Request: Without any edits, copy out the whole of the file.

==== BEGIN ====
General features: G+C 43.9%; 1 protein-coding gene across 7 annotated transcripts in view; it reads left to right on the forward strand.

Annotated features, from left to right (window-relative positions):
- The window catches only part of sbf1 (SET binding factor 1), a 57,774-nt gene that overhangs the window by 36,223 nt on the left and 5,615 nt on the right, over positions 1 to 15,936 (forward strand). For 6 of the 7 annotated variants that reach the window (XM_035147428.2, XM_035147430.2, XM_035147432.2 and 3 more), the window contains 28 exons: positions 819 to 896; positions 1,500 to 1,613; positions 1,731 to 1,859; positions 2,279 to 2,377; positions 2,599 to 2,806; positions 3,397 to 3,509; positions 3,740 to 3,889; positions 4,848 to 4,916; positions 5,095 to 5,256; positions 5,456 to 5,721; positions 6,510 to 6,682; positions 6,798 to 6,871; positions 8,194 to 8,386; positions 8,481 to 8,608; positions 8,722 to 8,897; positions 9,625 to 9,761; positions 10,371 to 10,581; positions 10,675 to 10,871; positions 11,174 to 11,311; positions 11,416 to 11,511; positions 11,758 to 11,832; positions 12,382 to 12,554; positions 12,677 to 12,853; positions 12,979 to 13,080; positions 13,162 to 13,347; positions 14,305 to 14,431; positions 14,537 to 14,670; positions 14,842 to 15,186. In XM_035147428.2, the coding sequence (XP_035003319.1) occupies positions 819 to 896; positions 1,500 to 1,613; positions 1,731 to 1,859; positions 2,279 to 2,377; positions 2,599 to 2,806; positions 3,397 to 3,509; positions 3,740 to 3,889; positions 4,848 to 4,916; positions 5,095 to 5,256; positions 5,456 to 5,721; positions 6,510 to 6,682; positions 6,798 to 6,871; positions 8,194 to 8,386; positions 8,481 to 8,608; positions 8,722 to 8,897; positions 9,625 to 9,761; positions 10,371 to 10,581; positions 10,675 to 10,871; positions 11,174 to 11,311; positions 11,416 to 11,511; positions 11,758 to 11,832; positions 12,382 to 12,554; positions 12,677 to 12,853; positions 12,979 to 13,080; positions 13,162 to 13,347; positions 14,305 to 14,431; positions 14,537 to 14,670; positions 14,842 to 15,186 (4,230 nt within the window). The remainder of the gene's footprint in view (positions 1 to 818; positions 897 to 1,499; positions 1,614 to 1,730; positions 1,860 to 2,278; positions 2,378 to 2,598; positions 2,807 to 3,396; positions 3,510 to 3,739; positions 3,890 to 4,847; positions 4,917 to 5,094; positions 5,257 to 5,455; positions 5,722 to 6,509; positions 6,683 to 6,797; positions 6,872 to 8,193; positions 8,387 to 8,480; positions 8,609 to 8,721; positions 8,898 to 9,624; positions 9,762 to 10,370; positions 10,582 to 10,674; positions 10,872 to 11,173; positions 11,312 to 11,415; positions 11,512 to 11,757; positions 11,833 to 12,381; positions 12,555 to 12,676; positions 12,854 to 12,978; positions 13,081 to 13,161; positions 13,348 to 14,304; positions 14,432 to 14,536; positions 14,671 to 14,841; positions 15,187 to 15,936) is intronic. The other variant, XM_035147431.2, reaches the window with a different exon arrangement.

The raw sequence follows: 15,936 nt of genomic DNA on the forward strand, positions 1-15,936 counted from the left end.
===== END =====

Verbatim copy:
General features: G+C 43.9%; 1 protein-coding gene across 7 annotated transcripts in view; it reads left to right on the forward strand.

Annotated features, from left to right (window-relative positions):
- The window catches only part of sbf1 (SET binding factor 1), a 57,774-nt gene that overhangs the window by 36,223 nt on the left and 5,615 nt on the right, over positions 1 to 15,936 (forward strand). For 6 of the 7 annotated variants that reach the window (XM_035147428.2, XM_035147430.2, XM_035147432.2 and 3 more), the window contains 28 exons: positions 819 to 896; positions 1,500 to 1,613; positions 1,731 to 1,859; positions 2,279 to 2,377; positions 2,599 to 2,806; positions 3,397 to 3,509; positions 3,740 to 3,889; positions 4,848 to 4,916; positions 5,095 to 5,256; positions 5,456 to 5,721; positions 6,510 to 6,682; positions 6,798 to 6,871; positions 8,194 to 8,386; positions 8,481 to 8,608; positions 8,722 to 8,897; positions 9,625 to 9,761; positions 10,371 to 10,581; positions 10,675 to 10,871; positions 11,174 to 11,311; positions 11,416 to 11,511; positions 11,758 to 11,832; positions 12,382 to 12,554; positions 12,677 to 12,853; positions 12,979 to 13,080; positions 13,162 to 13,347; positions 14,305 to 14,431; positions 14,537 to 14,670; positions 14,842 to 15,186. In XM_035147428.2, the coding sequence (XP_035003319.1) occupies positions 819 to 896; positions 1,500 to 1,613; positions 1,731 to 1,859; positions 2,279 to 2,377; positions 2,599 to 2,806; positions 3,397 to 3,509; positions 3,740 to 3,889; positions 4,848 to 4,916; positions 5,095 to 5,256; positions 5,456 to 5,721; positions 6,510 to 6,682; positions 6,798 to 6,871; positions 8,194 to 8,386; positions 8,481 to 8,608; positions 8,722 to 8,897; positions 9,625 to 9,761; positions 10,371 to 10,581; positions 10,675 to 10,871; positions 11,174 to 11,311; positions 11,416 to 11,511; positions 11,758 to 11,832; positions 12,382 to 12,554; positions 12,677 to 12,853; positions 12,979 to 13,080; positions 13,162 to 13,347; positions 14,305 to 14,431; positions 14,537 to 14,670; positions 14,842 to 15,186 (4,230 nt within the window). The remainder of the gene's footprint in view (positions 1 to 818; positions 897 to 1,499; positions 1,614 to 1,730; positions 1,860 to 2,278; positions 2,378 to 2,598; positions 2,807 to 3,396; positions 3,510 to 3,739; positions 3,890 to 4,847; positions 4,917 to 5,094; positions 5,257 to 5,455; positions 5,722 to 6,509; positions 6,683 to 6,797; positions 6,872 to 8,193; positions 8,387 to 8,480; positions 8,609 to 8,721; positions 8,898 to 9,624; positions 9,762 to 10,370; positions 10,582 to 10,674; positions 10,872 to 11,173; positions 11,312 to 11,415; positions 11,512 to 11,757; positions 11,833 to 12,381; positions 12,555 to 12,676; positions 12,854 to 12,978; positions 13,081 to 13,161; positions 13,348 to 14,304; positions 14,432 to 14,536; positions 14,671 to 14,841; positions 15,187 to 15,936) is intronic. The other variant, XM_035147431.2, reaches the window with a different exon arrangement.

The raw sequence follows: 15,936 nt of genomic DNA on the forward strand, positions 1-15,936 counted from the left end.